It is not limited to wine but according to a study
by Antonio Rangel at the California Institute of Technology Pricier Wine Tastes Better.
The Associated Press quotes the following observation:
"A 90-U.S.-dollar wine was marked with its real price and again marked 10 U.S. dollars, while another bottle of wine was presented at its real price of 5 U.S. dollars a bottle and also marked 45 U.S. dollars.
The testers' brains showed more pleasure at the higher price than the lower one, even for the same wine, Rangel reports in this week's online edition of Proceedings of the National Academy of Sciences."
Soon after listening to an interview with Mr. Rangel, I read Toehold in Napa: Some Starter Bottles by Eric Asimov (NY Times).
With Florence Fabricant, David Gordon (Tribeca Grill) and Adam Rieger (Bar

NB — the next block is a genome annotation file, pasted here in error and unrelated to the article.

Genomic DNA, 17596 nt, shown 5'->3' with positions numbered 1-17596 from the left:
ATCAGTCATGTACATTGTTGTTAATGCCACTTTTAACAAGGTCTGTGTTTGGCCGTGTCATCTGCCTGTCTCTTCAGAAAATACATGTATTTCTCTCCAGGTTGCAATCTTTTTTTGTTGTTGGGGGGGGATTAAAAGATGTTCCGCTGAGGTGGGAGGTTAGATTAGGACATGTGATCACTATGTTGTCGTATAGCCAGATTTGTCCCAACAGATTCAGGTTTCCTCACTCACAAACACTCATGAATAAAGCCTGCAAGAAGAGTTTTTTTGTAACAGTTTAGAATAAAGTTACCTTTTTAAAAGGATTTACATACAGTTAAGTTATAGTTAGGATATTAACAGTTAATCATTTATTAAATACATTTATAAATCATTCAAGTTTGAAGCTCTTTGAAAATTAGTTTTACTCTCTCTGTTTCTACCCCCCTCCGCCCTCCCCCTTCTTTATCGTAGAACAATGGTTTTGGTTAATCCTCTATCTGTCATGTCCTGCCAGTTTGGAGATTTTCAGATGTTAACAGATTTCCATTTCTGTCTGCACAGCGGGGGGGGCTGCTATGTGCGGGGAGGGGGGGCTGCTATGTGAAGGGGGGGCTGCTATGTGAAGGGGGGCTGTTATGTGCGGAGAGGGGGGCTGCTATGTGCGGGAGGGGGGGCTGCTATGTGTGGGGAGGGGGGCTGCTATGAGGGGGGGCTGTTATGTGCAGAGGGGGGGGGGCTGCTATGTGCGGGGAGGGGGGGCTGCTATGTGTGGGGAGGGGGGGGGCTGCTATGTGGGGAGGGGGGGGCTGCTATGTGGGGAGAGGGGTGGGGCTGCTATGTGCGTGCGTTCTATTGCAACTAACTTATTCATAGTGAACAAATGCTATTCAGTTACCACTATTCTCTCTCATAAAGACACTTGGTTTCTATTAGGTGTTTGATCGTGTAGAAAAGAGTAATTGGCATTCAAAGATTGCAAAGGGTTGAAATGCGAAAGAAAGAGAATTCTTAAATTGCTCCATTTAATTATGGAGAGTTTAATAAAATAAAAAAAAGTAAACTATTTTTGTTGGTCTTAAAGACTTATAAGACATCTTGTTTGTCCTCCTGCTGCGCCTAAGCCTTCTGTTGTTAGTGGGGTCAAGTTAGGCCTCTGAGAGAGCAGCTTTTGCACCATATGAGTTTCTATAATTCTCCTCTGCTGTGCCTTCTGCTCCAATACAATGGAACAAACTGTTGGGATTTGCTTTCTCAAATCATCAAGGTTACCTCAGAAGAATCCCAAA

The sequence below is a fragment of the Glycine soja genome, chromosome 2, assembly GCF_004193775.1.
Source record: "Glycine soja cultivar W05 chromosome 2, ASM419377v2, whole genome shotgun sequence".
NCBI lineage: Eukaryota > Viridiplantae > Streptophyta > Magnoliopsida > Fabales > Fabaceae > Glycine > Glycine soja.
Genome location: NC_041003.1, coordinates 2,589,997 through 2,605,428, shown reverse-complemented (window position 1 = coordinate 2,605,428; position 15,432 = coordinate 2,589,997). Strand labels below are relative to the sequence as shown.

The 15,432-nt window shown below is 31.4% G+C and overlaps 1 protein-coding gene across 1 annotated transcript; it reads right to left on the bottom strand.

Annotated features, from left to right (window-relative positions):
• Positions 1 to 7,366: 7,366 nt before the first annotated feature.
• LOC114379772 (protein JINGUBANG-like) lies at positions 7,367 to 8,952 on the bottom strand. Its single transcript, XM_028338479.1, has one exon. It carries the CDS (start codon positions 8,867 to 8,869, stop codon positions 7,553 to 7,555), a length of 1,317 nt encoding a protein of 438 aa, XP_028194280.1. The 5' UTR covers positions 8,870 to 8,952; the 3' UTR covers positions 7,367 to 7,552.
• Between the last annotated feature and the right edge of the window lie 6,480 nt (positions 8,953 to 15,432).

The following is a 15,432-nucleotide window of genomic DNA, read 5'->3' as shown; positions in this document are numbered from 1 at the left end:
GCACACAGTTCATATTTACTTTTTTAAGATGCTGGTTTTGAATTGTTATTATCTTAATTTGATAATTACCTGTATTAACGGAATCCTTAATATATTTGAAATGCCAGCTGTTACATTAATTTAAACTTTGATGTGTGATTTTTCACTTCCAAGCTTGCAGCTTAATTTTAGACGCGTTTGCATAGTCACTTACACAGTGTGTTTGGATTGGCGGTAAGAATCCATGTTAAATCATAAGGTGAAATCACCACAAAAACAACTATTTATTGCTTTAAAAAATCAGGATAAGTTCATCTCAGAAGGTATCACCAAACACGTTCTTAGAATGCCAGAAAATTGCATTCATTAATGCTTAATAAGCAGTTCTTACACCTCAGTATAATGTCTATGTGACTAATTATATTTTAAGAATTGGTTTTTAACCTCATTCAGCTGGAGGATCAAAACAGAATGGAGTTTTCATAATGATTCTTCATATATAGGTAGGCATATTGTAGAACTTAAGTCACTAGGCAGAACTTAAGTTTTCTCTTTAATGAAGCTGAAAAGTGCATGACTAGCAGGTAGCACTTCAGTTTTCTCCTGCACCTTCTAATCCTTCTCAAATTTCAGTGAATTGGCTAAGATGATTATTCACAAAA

Americain), he tasted 25 Cabernet Sauvignon (2004 Vintage) priced $50 and under.
What I got first and foremost out of the piece is that most wines lacked individuality and that you pay more for location (real estate) than anything else.
Only 2 of the wines got 3 stars.
First one is the Piedra Hill Vineyard Howell Mountain Purple Label from W.H.Smith (listed at $44) which is mainly known for its Pinot Noir.
Second is Rombauer, Napa 2004 (quoted for $30)...I also recommend their Merlot and Chardonnay.
Has marketing and trying to please some king makers replaced the love of the craft?
Related: Under the Tuscan Skies..